‘Ghost Island’ believed to be Arctic’s northernmost landmass turns out to be ‘dirty iceberg’

MYSTERIOUS Arctic ice formations dubbed ‘ghost islands’ have turned out to be nothing more than ‘dirty icebergs’, scientists have revealed.

Rene Forsberg, a researcher at the Technical University of Denmark, explained that these are large masses of ice with “an unusual earth and pebble cover that have run aground in the area”.

Scientists have found that


Scientists have found that “ghost islands” aren’t islands at all, but icebergs covered in dirt, pebbles, and other debrisPhoto credit: Julianne Charriere

Forsberg was part of a team that undertook an expedition to the tiny, vanishing islands in the North Pole in 2022.

The team’s research found these ghost islands aren’t islands at all, Newsweek reported.

They are larger icebergs stuck to the sea floor with an island-like mass at the top.

Her surface-gliding nature makes her a haven for the debris that makes her a “dirty iceberg,” according to the outlet.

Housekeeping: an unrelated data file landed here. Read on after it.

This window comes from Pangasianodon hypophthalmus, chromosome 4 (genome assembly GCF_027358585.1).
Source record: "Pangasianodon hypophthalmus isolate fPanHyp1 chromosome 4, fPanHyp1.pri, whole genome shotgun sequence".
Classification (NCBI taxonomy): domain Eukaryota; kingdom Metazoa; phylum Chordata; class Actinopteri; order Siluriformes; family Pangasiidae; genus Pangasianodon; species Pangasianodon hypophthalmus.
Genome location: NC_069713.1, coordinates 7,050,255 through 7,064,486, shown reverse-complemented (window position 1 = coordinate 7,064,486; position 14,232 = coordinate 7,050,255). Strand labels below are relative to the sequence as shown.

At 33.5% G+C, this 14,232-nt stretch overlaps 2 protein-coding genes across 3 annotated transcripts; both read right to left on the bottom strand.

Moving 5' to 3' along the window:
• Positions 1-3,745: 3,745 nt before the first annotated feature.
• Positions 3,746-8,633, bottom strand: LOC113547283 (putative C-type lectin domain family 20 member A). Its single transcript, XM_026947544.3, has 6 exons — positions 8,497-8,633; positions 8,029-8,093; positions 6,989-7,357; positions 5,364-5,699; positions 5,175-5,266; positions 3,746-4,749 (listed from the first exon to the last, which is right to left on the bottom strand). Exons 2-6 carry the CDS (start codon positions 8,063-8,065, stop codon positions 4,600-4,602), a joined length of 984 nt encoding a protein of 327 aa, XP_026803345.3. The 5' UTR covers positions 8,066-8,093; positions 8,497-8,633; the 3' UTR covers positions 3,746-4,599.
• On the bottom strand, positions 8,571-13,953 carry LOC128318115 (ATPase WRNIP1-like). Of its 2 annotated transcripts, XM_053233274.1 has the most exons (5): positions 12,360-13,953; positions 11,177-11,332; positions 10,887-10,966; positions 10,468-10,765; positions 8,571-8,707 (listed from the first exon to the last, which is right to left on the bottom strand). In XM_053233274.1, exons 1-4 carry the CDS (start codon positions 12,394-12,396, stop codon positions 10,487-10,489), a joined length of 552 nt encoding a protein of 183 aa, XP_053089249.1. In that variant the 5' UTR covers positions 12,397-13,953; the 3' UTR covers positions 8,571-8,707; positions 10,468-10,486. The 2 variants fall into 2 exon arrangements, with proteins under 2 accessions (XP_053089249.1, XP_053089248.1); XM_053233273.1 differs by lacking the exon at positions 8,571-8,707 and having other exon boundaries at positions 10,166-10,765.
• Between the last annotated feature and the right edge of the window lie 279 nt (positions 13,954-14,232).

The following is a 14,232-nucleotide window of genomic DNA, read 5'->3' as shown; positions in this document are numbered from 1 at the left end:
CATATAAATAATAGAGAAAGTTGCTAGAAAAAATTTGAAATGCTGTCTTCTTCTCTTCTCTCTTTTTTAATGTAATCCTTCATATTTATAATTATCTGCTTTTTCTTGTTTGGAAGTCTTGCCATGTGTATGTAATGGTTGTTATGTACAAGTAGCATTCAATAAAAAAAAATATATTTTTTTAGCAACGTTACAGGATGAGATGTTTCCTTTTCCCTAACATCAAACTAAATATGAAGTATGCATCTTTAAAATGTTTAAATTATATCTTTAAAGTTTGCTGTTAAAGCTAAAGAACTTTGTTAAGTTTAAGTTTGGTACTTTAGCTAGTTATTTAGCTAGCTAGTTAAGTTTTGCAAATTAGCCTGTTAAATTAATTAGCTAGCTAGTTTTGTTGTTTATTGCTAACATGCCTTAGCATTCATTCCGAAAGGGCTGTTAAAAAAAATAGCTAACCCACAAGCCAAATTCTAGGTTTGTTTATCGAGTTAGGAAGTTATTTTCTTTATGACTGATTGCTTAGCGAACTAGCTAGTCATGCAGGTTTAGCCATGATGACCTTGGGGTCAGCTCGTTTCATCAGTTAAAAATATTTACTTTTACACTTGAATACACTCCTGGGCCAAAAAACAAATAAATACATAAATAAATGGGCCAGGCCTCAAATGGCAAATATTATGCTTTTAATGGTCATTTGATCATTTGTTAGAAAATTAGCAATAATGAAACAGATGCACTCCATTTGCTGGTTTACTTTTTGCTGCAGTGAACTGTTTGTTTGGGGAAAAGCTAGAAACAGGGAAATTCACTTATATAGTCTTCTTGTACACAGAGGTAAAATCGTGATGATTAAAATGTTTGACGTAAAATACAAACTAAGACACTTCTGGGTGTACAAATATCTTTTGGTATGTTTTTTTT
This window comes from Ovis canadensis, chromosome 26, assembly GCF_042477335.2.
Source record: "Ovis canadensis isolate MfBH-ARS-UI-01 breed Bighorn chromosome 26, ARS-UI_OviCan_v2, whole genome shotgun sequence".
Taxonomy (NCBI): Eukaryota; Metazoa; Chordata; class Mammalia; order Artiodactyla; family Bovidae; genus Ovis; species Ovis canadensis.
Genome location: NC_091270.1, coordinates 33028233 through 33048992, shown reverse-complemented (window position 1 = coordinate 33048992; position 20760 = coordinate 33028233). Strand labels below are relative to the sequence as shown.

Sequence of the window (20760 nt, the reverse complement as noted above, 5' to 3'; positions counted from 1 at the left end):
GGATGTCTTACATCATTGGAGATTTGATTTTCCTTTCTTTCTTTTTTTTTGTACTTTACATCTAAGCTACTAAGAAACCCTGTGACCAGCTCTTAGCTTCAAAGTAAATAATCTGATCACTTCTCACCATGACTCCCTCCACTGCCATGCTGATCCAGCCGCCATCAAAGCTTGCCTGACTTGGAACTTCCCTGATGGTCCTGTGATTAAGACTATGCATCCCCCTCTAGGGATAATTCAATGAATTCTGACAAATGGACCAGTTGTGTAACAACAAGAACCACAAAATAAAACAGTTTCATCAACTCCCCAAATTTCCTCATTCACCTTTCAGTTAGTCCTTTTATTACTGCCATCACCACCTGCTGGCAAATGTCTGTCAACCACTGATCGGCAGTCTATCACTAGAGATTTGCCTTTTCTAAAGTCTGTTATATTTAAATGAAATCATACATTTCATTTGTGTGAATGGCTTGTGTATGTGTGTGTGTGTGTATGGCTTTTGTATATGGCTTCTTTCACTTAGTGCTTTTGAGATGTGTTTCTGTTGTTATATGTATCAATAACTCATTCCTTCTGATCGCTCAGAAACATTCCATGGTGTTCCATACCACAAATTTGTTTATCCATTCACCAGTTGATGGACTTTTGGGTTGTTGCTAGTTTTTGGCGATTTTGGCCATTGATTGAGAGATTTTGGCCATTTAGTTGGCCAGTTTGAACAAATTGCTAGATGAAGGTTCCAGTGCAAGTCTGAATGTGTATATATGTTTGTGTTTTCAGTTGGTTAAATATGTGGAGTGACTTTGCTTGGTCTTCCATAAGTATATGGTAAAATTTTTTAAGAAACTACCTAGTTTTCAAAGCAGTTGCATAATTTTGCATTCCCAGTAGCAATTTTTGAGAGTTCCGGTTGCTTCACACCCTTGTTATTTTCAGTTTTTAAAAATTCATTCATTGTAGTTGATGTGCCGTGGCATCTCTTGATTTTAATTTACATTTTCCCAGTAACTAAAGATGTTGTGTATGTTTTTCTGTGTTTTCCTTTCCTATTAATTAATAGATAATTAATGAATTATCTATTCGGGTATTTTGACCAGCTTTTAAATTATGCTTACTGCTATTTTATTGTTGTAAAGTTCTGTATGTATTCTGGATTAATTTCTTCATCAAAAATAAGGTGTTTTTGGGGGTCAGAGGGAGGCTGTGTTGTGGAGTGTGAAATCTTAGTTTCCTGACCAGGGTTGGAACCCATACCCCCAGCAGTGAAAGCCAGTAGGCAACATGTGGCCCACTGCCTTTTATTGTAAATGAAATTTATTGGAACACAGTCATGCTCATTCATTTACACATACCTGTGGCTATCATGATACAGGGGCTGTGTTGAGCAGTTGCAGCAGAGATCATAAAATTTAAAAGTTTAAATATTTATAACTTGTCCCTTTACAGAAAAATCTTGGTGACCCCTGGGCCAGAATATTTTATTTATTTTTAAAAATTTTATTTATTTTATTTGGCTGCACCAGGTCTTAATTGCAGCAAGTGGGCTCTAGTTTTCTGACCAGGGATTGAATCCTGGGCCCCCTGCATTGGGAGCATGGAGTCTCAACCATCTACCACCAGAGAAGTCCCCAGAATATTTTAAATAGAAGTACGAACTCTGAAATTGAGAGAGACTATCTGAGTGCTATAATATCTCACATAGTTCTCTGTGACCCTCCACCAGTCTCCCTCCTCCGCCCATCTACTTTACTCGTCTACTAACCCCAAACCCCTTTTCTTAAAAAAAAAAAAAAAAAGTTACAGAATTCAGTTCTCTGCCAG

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It was called Qeqertaq Avantarleq.

This means Inuit Qeqertaat or “Coffee Club Island”.

Coffee Club Island’s status as the northernmost piece of land remains undisputed by experts at this time.

Expedition members used GPS technology and laser scanners to test the depth and thickness of the ice, Newsweek said.

Scientist Forsberg said the icebergs could be classified as “semi-stationary islands of ice.”

These can have a lifespan of up to several years.”

Research by the expedition concluded that these vanishing islands likely originated from a glacier 25-30 miles west of Cape Morris Jesup.

Cape Morris Jesup is an estimated 440 miles from the North Pole.

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According to WorldWildLife, the Earth is rapidly losing Arctic sea ice, at 13 percent every decade.

If this rate continues, the website says, the Arctic has the potential to be ice-free by 2040.

https://www.the-sun.com/news/6189083/ghost-islands-arctic-dirty-icebergs/ ‘Ghost Island’ believed to be Arctic’s northernmost landmass turns out to be ‘dirty iceberg’


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